|ČESKÁ REPUBLIKA||CZECH REPUBLIC|
|Středočeský kraj||Central Bohemia region|
Točník is situated at an elevation of 345 m in the Křivoklátsko nature reserve of western central Bohemia, about 17 km southwest of the district town Beroun and about 45 km southwest of Prague. As of 1 January 2021 the municipality has a population of 243.
The history of the place is closely linked to that of its two castles, Žebrák and Točník. Settlement took place from the 2nd half of the 13th century. After the fire at Žebrák castle, the place was integrated into the newly built castle under the reign of Václav (Wenceslaus) IV. From the 15th century, artificial ponds were created in the area, later handicraft businesses, a mill, a brewery and two brickworks settled. After the Thirty Years' War (1618–1648), agriculture and pond farming, timber and ore mining developed in the village.
Žebrák castle (German: Burg Bettlern) [left, no. 4297: left] was built in the 2nd half of the 13th century but soon was sold to the king. In 1336, the house of Luxembourg acquired Žebrák and in 1346 renovation works began. After a large fire in 1395 a new, more strategically positioned castle was built above it. During the Hussite wars (1419–1434), the Hussite army unsuccessfully besieged the castles Žebrák and Točník and then proceeded to burn down the towns Točník and Hořovice. In 1532, another fire struck the castle, but this time, nobody bothered renovating it. In 1923 the castle was sold to the Czech Association of Tourists and now it belongs to the state.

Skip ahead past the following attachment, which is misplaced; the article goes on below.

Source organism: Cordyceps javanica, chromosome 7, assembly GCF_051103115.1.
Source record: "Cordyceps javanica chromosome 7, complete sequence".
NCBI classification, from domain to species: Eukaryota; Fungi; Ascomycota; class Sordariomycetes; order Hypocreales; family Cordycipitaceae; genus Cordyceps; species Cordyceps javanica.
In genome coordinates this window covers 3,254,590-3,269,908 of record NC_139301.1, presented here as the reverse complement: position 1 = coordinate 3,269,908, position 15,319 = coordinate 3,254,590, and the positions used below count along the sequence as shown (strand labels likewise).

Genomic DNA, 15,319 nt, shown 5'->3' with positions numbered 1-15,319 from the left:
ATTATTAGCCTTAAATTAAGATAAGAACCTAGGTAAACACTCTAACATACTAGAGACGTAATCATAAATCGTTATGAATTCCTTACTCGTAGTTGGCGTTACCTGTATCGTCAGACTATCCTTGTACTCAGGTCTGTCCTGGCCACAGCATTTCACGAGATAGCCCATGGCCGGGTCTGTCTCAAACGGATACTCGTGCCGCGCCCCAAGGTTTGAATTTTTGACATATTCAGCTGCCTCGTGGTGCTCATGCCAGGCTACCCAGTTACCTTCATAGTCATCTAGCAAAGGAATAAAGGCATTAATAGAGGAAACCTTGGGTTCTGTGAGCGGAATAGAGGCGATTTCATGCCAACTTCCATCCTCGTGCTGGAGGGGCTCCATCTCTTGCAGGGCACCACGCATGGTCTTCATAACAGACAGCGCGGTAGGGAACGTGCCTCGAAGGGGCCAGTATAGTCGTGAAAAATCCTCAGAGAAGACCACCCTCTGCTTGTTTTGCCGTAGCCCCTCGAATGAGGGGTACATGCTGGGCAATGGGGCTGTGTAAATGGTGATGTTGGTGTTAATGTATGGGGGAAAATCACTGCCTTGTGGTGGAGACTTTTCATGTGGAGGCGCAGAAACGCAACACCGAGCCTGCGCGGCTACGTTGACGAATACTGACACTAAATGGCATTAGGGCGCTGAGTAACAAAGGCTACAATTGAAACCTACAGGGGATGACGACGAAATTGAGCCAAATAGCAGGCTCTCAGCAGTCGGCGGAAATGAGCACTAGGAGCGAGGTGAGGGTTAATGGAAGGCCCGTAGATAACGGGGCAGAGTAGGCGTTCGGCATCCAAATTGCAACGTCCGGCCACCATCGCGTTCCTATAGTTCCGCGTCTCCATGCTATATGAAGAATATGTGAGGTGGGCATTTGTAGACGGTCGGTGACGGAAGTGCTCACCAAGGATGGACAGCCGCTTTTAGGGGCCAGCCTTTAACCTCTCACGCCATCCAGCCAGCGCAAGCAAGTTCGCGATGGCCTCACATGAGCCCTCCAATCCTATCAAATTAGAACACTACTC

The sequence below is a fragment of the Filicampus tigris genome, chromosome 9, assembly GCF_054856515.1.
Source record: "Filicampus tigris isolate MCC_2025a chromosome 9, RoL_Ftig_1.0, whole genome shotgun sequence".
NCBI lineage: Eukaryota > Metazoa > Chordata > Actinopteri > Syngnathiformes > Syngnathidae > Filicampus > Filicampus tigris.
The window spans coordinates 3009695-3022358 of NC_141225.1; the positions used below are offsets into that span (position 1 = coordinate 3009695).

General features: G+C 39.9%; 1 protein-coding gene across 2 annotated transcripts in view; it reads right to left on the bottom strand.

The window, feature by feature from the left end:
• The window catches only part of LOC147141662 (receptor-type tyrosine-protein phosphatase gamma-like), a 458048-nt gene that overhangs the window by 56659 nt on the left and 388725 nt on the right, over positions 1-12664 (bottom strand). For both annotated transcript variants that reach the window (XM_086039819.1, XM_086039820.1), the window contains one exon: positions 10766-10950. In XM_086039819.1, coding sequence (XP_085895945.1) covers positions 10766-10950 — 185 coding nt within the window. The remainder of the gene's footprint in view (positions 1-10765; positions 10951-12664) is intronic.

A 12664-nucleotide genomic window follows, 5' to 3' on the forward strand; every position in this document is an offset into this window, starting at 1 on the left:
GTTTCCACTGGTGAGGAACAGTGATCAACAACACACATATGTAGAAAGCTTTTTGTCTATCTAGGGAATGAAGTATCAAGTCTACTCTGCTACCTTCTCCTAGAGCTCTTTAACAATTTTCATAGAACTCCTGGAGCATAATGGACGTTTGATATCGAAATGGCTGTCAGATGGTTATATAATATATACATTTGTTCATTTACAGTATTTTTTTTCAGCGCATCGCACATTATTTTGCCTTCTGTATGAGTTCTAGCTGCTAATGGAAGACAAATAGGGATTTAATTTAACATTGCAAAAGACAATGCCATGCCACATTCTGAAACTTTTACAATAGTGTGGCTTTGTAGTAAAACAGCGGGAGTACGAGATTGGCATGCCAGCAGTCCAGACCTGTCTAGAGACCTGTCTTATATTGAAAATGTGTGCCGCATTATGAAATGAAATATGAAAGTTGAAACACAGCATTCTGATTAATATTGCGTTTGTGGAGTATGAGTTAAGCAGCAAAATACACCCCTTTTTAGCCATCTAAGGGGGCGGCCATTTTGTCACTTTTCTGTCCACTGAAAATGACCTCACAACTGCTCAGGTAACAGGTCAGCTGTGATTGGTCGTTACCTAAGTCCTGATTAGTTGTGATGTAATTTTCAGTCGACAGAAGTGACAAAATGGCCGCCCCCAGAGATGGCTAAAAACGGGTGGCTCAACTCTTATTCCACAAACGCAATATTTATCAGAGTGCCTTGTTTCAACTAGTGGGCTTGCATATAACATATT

Točník castle [left, no. 4297: background right] was bilt in the 14th century
after a large fire had hit Žebrák castle in 1395. The castle was built on a three-part ground plan. Behind the defensive wall is a massive
moat with a bridge, which was originally protected by a gate tower. The most important building, situated in the residential section on the L-shaped ground
plan, is the Royal Palace with its side wing. The second floor of the palace was taken up with a ceremonial hall, while other floors were residential.
After the Hussite Wars the castle was mortgaged and handed over from one person to another, but it never found an owner that would keep it for a longer
time and so it was gradually reduced to ruins. In 1594, the castle came once again to the royal property and was administrated by the Bohemian Royal
Chamber. The Thirty Years' War contributed greatly to the castle's deterioration. In the 1923, the castle was sold to the Czech Association of Tourists
and now belongs to the state. Since the 1930s gradual restoration works are undertaken.